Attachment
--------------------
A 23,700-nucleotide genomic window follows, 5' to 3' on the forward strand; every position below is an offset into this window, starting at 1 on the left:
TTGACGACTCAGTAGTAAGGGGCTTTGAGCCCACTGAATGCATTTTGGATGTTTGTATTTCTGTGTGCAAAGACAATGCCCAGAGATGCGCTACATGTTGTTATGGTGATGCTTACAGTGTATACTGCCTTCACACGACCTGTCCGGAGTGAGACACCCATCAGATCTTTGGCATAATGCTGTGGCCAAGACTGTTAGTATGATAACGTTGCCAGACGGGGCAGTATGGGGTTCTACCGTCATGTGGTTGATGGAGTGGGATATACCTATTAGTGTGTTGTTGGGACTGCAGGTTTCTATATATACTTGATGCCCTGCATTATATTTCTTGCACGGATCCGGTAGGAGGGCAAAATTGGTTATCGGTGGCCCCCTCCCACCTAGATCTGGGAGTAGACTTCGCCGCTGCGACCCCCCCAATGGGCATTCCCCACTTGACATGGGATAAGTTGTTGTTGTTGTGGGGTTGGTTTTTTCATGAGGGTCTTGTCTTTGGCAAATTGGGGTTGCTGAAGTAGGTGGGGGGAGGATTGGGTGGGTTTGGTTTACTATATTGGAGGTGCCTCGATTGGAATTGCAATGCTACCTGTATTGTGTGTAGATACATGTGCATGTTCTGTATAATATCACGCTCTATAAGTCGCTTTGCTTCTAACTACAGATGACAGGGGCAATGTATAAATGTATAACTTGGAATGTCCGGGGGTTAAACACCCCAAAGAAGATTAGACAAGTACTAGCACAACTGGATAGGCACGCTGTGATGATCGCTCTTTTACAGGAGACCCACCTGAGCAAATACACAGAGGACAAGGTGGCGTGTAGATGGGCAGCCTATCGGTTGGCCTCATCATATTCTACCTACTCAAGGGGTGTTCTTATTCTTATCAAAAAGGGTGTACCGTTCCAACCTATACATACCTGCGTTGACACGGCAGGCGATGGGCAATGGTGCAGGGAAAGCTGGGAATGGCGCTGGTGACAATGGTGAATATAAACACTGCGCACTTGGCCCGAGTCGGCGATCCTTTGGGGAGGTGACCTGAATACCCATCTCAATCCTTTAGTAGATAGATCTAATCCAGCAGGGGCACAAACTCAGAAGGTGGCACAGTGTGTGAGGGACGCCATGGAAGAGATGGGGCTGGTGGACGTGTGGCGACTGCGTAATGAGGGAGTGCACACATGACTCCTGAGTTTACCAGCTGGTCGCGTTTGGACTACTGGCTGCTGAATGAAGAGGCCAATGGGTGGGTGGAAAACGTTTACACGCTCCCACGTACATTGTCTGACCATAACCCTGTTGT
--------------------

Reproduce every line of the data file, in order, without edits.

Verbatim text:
A 23,700-nucleotide genomic window follows, 5' to 3' on the forward strand; every position below is an offset into this window, starting at 1 on the left:
TTGACGACTCAGTAGTAAGGGGCTTTGAGCCCACTGAATGCATTTTGGATGTTTGTATTTCTGTGTGCAAAGACAATGCCCAGAGATGCGCTACATGTTGTTATGGTGATGCTTACAGTGTATACTGCCTTCACACGACCTGTCCGGAGTGAGACACCCATCAGATCTTTGGCATAATGCTGTGGCCAAGACTGTTAGTATGATAACGTTGCCAGACGGGGCAGTATGGGGTTCTACCGTCATGTGGTTGATGGAGTGGGATATACCTATTAGTGTGTTGTTGGGACTGCAGGTTTCTATATATACTTGATGCCCTGCATTATATTTCTTGCACGGATCCGGTAGGAGGGCAAAATTGGTTATCGGTGGCCCCCTCCCACCTAGATCTGGGAGTAGACTTCGCCGCTGCGACCCCCCCAATGGGCATTCCCCACTTGACATGGGATAAGTTGTTGTTGTTGTGGGGTTGGTTTTTTCATGAGGGTCTTGTCTTTGGCAAATTGGGGTTGCTGAAGTAGGTGGGGGGAGGATTGGGTGGGTTTGGTTTACTATATTGGAGGTGCCTCGATTGGAATTGCAATGCTACCTGTATTGTGTGTAGATACATGTGCATGTTCTGTATAATATCACGCTCTATAAGTCGCTTTGCTTCTAACTACAGATGACAGGGGCAATGTATAAATGTATAACTTGGAATGTCCGGGGGTTAAACACCCCAAAGAAGATTAGACAAGTACTAGCACAACTGGATAGGCACGCTGTGATGATCGCTCTTTTACAGGAGACCCACCTGAGCAAATACACAGAGGACAAGGTGGCGTGTAGATGGGCAGCCTATCGGTTGGCCTCATCATATTCTACCTACTCAAGGGGTGTTCTTATTCTTATCAAAAAGGGTGTACCGTTCCAACCTATACATACCTGCGTTGACACGGCAGGCGATGGGCAATGGTGCAGGGAAAGCTGGGAATGGCGCTGGTGACAATGGTGAATATAAACACTGCGCACTTGGCCCGAGTCGGCGATCCTTTGGGGAGGTGACCTGAATACCCATCTCAATCCTTTAGTAGATAGATCTAATCCAGCAGGGGCACAAACTCAGAAGGTGGCACAGTGTGTGAGGGACGCCATGGAAGAGATGGGGCTGGTGGACGTGTGGCGACTGCGTAATGAGGGAGTGCACACATGACTCCTGAGTTTACCAGCTGGTCGCGTTTGGACTACTGGCTGCTGAATGAAGAGGCCAATGGGTGGGTGGAAAACGTTTACACGCTCCCACGTACATTGTCTGACCATAACCCTGTTGT